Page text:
Mercedes-Benz W113 is First Produced
The Mercedes-Benz W 113 automobiles were produced from 1963 through 1971.
They were sold as the "pagoda roof" SL Class. The W 113 replaced the W 198 SL-Class in 1963 and was replaced by the R107 SL-Class in 1972.
All models boast an inline six-cylinder engine with multi-port fuel injection using a mechanical pump system adapted from the diesel motors. All are rear-wheel drive, but are also equipped with independent rear suspension, a feature that greatly improved road handling. Most of these early SLs were sold with both the removable hard top and a soft top in the so-called "Coupe/Roadster" configuration, but there was also a "California Coupe" version available that came with the removable hardtop but no soft top. In these models, the soft top well (between the passenger compartment and trunk) is removed, and a drop-down bench seat is installed in its place. The rear seat is small and not very useful, so these 2+2 models are rare but not especially sought after today. While the SLs are relatively heavy compared to other similar roadsters, weight was reduced in part by the use of aluminum panels for the trunk lid, front hood, tonneau cover and door skins.
230-SL (July, 1963−January, 1967)
Production began in 1963 with the 2.3 liter 230-SL. These models were commonly 4-speed manual transmission cars, but a 4-speed automatic transmission was also available and popular for U.S. market cars. The 230-SL sported front disc / rear drum power-assisted brakes. They quickly gained popularity in the U.S. market, and this eventually led to more and more cars being built with automatic transmissions. 19,831 copies of the 230-SL were built, of which 11,726 cars were exported.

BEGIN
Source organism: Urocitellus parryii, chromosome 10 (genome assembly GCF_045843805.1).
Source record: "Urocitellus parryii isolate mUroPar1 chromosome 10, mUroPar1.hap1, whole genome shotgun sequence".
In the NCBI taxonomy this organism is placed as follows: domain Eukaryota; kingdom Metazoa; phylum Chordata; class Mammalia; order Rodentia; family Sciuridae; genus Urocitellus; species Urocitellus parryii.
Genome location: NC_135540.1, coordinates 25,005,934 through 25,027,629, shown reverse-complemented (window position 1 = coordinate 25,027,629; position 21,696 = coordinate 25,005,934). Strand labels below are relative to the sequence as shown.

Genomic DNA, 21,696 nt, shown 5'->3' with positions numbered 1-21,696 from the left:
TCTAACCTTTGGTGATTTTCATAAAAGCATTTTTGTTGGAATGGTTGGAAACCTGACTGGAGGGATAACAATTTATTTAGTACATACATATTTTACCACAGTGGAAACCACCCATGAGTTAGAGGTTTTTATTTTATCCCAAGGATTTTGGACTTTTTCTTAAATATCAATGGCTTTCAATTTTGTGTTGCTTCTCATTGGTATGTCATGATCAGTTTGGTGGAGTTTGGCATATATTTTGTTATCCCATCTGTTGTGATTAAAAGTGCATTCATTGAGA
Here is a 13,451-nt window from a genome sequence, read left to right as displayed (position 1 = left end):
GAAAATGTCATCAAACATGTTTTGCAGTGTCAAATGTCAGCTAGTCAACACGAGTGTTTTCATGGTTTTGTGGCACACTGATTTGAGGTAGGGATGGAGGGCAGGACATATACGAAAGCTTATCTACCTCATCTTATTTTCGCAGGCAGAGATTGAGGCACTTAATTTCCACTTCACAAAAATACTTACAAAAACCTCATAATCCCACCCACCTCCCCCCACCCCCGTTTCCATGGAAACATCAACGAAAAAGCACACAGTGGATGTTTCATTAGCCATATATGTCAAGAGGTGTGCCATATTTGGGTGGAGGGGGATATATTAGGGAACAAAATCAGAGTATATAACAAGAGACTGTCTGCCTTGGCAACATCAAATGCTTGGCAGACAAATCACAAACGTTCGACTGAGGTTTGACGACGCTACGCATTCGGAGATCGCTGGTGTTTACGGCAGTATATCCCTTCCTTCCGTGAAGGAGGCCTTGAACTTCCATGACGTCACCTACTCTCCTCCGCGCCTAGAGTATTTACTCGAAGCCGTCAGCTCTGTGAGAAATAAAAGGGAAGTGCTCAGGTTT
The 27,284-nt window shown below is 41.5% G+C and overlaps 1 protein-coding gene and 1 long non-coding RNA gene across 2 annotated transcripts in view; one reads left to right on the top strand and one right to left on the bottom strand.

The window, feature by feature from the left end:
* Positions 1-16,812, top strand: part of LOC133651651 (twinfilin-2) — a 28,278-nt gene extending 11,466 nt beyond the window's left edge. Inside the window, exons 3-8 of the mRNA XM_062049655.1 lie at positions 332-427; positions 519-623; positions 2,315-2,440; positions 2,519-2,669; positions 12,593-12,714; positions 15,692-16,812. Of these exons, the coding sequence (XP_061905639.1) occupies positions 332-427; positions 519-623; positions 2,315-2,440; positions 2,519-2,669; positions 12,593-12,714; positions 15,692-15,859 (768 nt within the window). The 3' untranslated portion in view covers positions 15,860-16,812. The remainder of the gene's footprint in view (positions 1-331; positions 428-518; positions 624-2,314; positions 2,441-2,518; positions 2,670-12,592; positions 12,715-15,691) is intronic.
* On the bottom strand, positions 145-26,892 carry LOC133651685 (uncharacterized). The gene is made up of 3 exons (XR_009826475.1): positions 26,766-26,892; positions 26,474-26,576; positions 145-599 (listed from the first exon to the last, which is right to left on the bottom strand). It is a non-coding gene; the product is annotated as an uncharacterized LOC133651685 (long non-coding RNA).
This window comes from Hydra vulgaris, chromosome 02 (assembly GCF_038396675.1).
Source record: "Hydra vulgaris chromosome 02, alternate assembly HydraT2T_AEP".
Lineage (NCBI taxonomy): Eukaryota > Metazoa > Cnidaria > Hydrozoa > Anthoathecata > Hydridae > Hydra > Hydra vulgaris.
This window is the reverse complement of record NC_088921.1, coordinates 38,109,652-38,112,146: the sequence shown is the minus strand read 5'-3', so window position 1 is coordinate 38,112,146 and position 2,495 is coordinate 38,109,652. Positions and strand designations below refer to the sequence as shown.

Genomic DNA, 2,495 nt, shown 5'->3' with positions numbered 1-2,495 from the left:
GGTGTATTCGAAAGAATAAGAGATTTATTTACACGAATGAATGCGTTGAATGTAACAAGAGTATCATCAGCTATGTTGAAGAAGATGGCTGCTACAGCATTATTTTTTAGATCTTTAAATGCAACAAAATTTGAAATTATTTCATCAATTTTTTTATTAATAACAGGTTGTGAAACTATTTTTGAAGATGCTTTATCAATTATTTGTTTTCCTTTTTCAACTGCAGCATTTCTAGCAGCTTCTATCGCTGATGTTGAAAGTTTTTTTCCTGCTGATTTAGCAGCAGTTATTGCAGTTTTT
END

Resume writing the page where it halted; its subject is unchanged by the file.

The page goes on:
250 SL (December, 1966−January, 1968)
The 250 SL was basically a one-year model, introduced at the Geneva Motor Show in March 1967, although in North America many were sold in, and titled as, 1968 model year cars. This model is the rarest of the W 113 cars. The main changes were the use of a 2496 cc motor with seven main bearings in place of the 2306 cc with four main bearings of the previous car. Cylinder bore was unchanged but the stroke was increased from 72.8 to 78.8 mm. Also unchanged was the claimed 150 bhp maximum power: the new engine did, however, significantly improve torque, up from 145 to 159 lb. ft. Stopping power was also improved with the addition of rear disc brakes. The 250 SL retained the stiffer suspension and sportier feel of the early SLs but provided significantly improved performance, especially given the engine's wider power band. Like its predecessor, the 250 SL was offered with a four speed automatic: it was also sold with a ZF 5-speed manual transmission that remained available on its successor model through 1970. Of the 5,196 250 SLs built, 3,808 cars were exported (1,791 of which to the USA).
280 SL (December, 1967−March, 1971)